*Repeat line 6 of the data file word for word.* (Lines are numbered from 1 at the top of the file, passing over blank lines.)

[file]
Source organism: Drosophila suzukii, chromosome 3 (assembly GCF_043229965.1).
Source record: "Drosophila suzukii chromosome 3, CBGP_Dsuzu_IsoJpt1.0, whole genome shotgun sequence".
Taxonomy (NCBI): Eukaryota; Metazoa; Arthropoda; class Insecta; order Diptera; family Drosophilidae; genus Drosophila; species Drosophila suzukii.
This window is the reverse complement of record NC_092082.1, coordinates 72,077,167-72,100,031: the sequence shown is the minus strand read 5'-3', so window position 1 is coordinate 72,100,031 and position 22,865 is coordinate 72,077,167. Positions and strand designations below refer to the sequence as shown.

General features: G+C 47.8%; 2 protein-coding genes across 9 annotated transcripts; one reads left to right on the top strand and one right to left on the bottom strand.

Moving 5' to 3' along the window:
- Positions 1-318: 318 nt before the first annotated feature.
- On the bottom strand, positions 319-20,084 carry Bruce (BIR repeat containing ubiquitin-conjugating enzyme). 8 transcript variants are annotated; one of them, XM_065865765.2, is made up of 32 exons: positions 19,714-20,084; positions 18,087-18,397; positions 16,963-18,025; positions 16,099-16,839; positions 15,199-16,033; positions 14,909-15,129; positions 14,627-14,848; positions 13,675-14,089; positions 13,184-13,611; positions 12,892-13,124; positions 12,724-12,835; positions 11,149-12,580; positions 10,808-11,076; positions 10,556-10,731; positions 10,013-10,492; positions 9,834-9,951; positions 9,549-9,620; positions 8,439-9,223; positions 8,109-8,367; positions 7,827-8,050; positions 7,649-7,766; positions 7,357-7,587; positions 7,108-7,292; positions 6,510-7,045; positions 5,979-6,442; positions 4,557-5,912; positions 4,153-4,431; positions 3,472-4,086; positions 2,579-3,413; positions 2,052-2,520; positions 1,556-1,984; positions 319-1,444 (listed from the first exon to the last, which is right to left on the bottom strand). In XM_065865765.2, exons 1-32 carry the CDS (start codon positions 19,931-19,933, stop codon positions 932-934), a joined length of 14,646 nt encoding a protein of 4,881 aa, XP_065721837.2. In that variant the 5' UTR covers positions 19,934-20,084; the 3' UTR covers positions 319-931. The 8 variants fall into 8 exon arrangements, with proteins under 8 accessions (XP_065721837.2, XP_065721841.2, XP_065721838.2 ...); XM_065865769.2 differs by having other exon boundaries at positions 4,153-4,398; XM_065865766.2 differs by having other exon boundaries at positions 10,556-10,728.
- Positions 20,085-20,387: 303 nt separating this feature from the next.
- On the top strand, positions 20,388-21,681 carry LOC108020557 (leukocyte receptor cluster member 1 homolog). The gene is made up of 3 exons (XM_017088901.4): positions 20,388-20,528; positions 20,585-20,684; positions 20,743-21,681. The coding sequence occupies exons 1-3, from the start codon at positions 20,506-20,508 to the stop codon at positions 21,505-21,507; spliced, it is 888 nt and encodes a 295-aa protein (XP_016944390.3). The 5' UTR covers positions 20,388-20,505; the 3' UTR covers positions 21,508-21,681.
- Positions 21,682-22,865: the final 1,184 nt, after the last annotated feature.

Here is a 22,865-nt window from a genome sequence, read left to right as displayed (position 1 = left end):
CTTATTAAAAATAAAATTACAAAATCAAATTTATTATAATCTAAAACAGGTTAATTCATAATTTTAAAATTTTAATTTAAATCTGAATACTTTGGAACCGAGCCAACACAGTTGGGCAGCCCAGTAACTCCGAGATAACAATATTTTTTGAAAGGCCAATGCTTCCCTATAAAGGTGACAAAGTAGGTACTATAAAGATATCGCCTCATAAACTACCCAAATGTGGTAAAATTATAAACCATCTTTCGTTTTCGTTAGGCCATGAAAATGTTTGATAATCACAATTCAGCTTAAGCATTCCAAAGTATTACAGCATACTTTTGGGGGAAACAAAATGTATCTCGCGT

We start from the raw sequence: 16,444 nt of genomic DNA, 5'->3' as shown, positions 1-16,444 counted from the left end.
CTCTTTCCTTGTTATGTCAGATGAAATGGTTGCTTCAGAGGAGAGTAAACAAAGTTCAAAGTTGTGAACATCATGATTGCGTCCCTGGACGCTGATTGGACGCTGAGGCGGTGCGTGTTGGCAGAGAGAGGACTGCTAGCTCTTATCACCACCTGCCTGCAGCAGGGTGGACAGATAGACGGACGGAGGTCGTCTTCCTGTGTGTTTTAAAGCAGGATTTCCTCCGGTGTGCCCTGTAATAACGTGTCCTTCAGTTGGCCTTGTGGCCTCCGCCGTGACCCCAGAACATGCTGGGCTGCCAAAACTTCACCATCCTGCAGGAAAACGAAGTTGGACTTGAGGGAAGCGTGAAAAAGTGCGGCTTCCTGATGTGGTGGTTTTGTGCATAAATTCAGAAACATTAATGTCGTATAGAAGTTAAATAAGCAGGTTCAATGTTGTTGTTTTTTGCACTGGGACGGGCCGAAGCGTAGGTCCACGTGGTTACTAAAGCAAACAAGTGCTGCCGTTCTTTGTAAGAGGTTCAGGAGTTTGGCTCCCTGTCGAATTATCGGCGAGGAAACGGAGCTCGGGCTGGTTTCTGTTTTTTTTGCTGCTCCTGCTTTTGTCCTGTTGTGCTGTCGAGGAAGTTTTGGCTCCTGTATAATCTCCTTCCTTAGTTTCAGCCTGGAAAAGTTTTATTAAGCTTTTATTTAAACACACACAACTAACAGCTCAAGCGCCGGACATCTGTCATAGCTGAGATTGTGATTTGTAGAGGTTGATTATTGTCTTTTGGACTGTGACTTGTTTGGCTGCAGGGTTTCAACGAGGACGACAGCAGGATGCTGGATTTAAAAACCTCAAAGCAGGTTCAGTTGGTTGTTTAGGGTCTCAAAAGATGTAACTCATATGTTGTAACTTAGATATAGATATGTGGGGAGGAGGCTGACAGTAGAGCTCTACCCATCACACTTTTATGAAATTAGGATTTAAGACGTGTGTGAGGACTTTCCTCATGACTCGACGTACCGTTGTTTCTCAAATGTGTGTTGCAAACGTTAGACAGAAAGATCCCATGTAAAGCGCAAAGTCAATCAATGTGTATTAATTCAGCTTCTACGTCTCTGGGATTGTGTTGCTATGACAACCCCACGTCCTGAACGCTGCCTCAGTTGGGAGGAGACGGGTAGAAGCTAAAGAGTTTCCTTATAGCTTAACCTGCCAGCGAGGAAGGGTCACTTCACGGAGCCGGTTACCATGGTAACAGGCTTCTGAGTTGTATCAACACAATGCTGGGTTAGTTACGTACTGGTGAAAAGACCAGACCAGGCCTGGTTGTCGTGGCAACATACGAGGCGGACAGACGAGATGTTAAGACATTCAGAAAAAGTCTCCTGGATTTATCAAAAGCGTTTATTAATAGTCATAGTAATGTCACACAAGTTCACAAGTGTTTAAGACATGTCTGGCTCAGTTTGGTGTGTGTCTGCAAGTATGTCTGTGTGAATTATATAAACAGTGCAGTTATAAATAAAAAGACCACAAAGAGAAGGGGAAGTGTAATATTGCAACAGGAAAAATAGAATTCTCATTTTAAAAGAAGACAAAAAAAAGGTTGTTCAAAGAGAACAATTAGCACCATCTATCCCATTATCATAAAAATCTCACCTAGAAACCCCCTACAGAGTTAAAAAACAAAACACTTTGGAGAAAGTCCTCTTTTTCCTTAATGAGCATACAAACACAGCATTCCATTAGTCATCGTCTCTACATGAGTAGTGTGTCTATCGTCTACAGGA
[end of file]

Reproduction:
Moving 5' to 3' along the window: